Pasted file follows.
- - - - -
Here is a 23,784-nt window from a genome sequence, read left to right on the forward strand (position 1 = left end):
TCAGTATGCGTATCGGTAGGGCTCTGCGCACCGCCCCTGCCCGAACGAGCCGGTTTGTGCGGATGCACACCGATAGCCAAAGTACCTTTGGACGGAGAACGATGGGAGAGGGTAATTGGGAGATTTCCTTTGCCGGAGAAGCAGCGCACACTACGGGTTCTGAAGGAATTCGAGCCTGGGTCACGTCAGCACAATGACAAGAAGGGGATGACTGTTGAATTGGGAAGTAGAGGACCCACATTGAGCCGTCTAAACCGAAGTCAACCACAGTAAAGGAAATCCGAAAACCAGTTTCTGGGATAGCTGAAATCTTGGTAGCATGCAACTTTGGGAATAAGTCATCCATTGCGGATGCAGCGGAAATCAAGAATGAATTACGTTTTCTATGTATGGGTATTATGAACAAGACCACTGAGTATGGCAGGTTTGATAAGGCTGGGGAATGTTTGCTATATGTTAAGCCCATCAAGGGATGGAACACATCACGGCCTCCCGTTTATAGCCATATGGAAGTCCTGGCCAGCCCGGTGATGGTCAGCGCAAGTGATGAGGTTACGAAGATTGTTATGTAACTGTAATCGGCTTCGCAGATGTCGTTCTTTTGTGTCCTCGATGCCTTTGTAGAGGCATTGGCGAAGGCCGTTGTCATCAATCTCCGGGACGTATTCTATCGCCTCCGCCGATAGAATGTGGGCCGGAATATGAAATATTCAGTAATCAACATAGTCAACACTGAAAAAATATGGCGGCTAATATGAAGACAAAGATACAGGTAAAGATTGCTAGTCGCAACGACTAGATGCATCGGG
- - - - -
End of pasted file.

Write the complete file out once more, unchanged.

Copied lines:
Here is a 23,784-nt window from a genome sequence, read left to right on the forward strand (position 1 = left end):
TCAGTATGCGTATCGGTAGGGCTCTGCGCACCGCCCCTGCCCGAACGAGCCGGTTTGTGCGGATGCACACCGATAGCCAAAGTACCTTTGGACGGAGAACGATGGGAGAGGGTAATTGGGAGATTTCCTTTGCCGGAGAAGCAGCGCACACTACGGGTTCTGAAGGAATTCGAGCCTGGGTCACGTCAGCACAATGACAAGAAGGGGATGACTGTTGAATTGGGAAGTAGAGGACCCACATTGAGCCGTCTAAACCGAAGTCAACCACAGTAAAGGAAATCCGAAAACCAGTTTCTGGGATAGCTGAAATCTTGGTAGCATGCAACTTTGGGAATAAGTCATCCATTGCGGATGCAGCGGAAATCAAGAATGAATTACGTTTTCTATGTATGGGTATTATGAACAAGACCACTGAGTATGGCAGGTTTGATAAGGCTGGGGAATGTTTGCTATATGTTAAGCCCATCAAGGGATGGAACACATCACGGCCTCCCGTTTATAGCCATATGGAAGTCCTGGCCAGCCCGGTGATGGTCAGCGCAAGTGATGAGGTTACGAAGATTGTTATGTAACTGTAATCGGCTTCGCAGATGTCGTTCTTTTGTGTCCTCGATGCCTTTGTAGAGGCATTGGCGAAGGCCGTTGTCATCAATCTCCGGGACGTATTCTATCGCCTCCGCCGATAGAATGTGGGCCGGAATATGAAATATTCAGTAATCAACATAGTCAACACTGAAAAAATATGGCGGCTAATATGAAGACAAAGATACAGGTAAAGATTGCTAGTCGCAACGACTAGATGCATCGGG